The Minister for Energy, Dr Mathew Opoku Prempeh has called for the need for Ghana and other African countries to ensure organic flow towards the transition to cleaner energy.
The minister said the global advocacy for energy transition and cleaner energy was not lost on those in Africa and that Ghana remains committed to its SDG-7 goals.
Speaking at the Offshore Technology Conference (OTC 2021) in Houston, Dr Prempeh said Ghana has been working towards clean energy in its energy mix through several initiatives and policies.
At the ribbon-cutting ceremony during the OTC at the Ghana Pavilion, the minister presented the country’s petroleum industry (upstream and downstream) and other opportunities to investors.
He said the fact remains that gas, especially Africa’s liquefied petroleum gas is the cleanest of fossil fuels and harnessing it to power generators could make a huge impact on the drive to accelerate universal coverage.
“It is important to note that, without a purposeful drive towards cheaper electricity through gas exploration, our goal of universal coverage and industrialization would make little or no impact,” he said.
In the global drive towards the transition, he said “we cannot take oil and gas operations out of our conversation towards a sustainable future and our aim of eliminating energy poverty.”
The minister said it was important to note that in the conversation towards a sustainable future “since our needs and priorities are vastly different from the industrialized countries as we are at different stages of our growth process.”
Ghana and by extension the rest of the oil-producing nations in Africa he said must be allowed to grow their renewable mix at their own pace while using the natural resources to power their economy and eliminate energy poverty.
Listing all the credentials that make Ghana the best investment destination, the minister said “we in Ghana seek more, not less exploration, which is why we take the OTC platform seriously and continue to push for inward investment in our oil and gas industry.”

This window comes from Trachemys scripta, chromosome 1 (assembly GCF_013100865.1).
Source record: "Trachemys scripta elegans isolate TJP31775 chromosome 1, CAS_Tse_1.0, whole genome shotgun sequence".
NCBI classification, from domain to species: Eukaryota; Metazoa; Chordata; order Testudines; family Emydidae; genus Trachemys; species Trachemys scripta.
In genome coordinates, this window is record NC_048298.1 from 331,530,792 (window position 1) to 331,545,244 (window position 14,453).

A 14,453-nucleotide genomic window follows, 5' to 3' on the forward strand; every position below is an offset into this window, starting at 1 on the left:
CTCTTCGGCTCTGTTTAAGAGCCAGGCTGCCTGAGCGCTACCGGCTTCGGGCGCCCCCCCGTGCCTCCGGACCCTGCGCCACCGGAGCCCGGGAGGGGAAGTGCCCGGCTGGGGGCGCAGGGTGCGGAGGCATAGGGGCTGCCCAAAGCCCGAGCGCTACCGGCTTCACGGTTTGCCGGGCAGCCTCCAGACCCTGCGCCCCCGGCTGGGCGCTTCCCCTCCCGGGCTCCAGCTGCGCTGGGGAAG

On the country’s upstream space, the minister said, the country has a lot of untapped oil resources, both onshore and offshore “that we hope to sustainably explore and exploit through partnerships with private companies.”
“The fact remains that in Ghana exploration and production, licenses are awarded through open, transparent and completive public tender process. And some through direct negotiations and that is if the direct negotiations present the most efficient way to achieve optimal exploration, development and production of the petroleum resource in a defined area,” the minister said.
The country he said always ensures that in, either way, prospective contractors must have the requisite technical and financial abilities to undertake the petroleum activities.
At the conference were exhibitors from the Ministry of Energy, backed by the team responsible for energy policy and formulation, implementation, monitoring and evaluation as well as the supervision and coordination of activities of the energy sector agencies.
The upstream industry regulator, Petroleum Commission, the National Petroleum Authority in charge of the downstream sector, the national oil company, Ghana National Petroleum Corporation (GNPC), Ghana National Gas Company (Ghana Gas) were also present to present the prospects of the country to the investor community.
International oil and gas companies operating in Ghana – Kosmos Energy, Tullow Oil Ghana among others were also present to support the exhibition and interact with industry players.
The country’s exhibition stand at all forums was a success with heavy patronage. Many of the participants and visitors commended Ghana for its strong presence.